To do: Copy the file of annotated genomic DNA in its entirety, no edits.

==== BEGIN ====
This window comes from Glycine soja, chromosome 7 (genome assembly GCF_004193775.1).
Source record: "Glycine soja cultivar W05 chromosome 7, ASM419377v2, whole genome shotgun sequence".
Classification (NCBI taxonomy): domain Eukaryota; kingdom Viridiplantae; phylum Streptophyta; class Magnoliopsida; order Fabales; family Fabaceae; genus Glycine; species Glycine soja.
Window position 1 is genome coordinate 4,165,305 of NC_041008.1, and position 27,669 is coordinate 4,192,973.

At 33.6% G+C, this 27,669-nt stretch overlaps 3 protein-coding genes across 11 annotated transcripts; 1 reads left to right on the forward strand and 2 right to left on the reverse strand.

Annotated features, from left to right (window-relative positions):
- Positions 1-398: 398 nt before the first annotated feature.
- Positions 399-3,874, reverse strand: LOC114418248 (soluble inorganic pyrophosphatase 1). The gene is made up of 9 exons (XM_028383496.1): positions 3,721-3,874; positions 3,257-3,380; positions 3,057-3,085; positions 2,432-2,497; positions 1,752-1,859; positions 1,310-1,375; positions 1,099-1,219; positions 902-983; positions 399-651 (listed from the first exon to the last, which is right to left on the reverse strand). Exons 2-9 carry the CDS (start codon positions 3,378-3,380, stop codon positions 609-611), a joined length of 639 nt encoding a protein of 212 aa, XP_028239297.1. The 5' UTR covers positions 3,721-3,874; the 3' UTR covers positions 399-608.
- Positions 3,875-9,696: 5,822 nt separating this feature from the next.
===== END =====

This window comes from Glycine soja, chromosome 7 (genome assembly GCF_004193775.1).
Source record: "Glycine soja cultivar W05 chromosome 7, ASM419377v2, whole genome shotgun sequence".
Classification (NCBI taxonomy): domain Eukaryota; kingdom Viridiplantae; phylum Streptophyta; class Magnoliopsida; order Fabales; family Fabaceae; genus Glycine; species Glycine soja.
Window position 1 is genome coordinate 4,165,305 of NC_041008.1, and position 27,669 is coordinate 4,192,973.

At 33.6% G+C, this 27,669-nt stretch overlaps 3 protein-coding genes across 11 annotated transcripts; 1 reads left to right on the forward strand and 2 right to left on the reverse strand.

Annotated features, from left to right (window-relative positions):
- Positions 1-398: 398 nt before the first annotated feature.
- Positions 399-3,874, reverse strand: LOC114418248 (soluble inorganic pyrophosphatase 1). The gene is made up of 9 exons (XM_028383496.1): positions 3,721-3,874; positions 3,257-3,380; positions 3,057-3,085; positions 2,432-2,497; positions 1,752-1,859; positions 1,310-1,375; positions 1,099-1,219; positions 902-983; positions 399-651 (listed from the first exon to the last, which is right to left on the reverse strand). Exons 2-9 carry the CDS (start codon positions 3,378-3,380, stop codon positions 609-611), a joined length of 639 nt encoding a protein of 212 aa, XP_028239297.1. The 5' UTR covers positions 3,721-3,874; the 3' UTR covers positions 399-608.
- Positions 3,875-9,696: 5,822 nt separating this feature from the next.